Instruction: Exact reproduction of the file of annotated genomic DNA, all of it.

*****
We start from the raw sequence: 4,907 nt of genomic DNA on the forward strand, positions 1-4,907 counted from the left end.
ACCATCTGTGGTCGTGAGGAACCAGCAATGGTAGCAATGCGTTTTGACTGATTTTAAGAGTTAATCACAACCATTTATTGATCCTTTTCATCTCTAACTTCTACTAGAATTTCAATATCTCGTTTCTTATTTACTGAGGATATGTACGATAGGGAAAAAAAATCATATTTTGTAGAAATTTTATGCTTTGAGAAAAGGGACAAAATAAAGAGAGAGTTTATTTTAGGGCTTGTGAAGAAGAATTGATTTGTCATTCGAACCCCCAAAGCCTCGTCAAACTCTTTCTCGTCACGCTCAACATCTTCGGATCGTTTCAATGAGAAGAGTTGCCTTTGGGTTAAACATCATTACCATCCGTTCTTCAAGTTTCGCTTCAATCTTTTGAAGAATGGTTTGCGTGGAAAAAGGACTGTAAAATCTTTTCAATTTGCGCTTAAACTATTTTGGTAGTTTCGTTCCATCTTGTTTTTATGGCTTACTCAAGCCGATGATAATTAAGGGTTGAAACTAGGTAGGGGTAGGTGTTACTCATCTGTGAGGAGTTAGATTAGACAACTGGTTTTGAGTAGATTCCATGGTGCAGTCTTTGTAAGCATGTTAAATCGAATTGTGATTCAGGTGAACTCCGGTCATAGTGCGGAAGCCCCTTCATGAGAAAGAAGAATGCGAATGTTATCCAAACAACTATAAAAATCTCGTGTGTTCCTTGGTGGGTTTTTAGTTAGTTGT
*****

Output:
We start from the raw sequence: 4,907 nt of genomic DNA on the forward strand, positions 1-4,907 counted from the left end.
ACCATCTGTGGTCGTGAGGAACCAGCAATGGTAGCAATGCGTTTTGACTGATTTTAAGAGTTAATCACAACCATTTATTGATCCTTTTCATCTCTAACTTCTACTAGAATTTCAATATCTCGTTTCTTATTTACTGAGGATATGTACGATAGGGAAAAAAAATCATATTTTGTAGAAATTTTATGCTTTGAGAAAAGGGACAAAATAAAGAGAGAGTTTATTTTAGGGCTTGTGAAGAAGAATTGATTTGTCATTCGAACCCCCAAAGCCTCGTCAAACTCTTTCTCGTCACGCTCAACATCTTCGGATCGTTTCAATGAGAAGAGTTGCCTTTGGGTTAAACATCATTACCATCCGTTCTTCAAGTTTCGCTTCAATCTTTTGAAGAATGGTTTGCGTGGAAAAAGGACTGTAAAATCTTTTCAATTTGCGCTTAAACTATTTTGGTAGTTTCGTTCCATCTTGTTTTTATGGCTTACTCAAGCCGATGATAATTAAGGGTTGAAACTAGGTAGGGGTAGGTGTTACTCATCTGTGAGGAGTTAGATTAGACAACTGGTTTTGAGTAGATTCCATGGTGCAGTCTTTGTAAGCATGTTAAATCGAATTGTGATTCAGGTGAACTCCGGTCATAGTGCGGAAGCCCCTTCATGAGAAAGAAGAATGCGAATGTTATCCAAACAACTATAAAAATCTCGTGTGTTCCTTGGTGGGTTTTTAGTTAGTTGT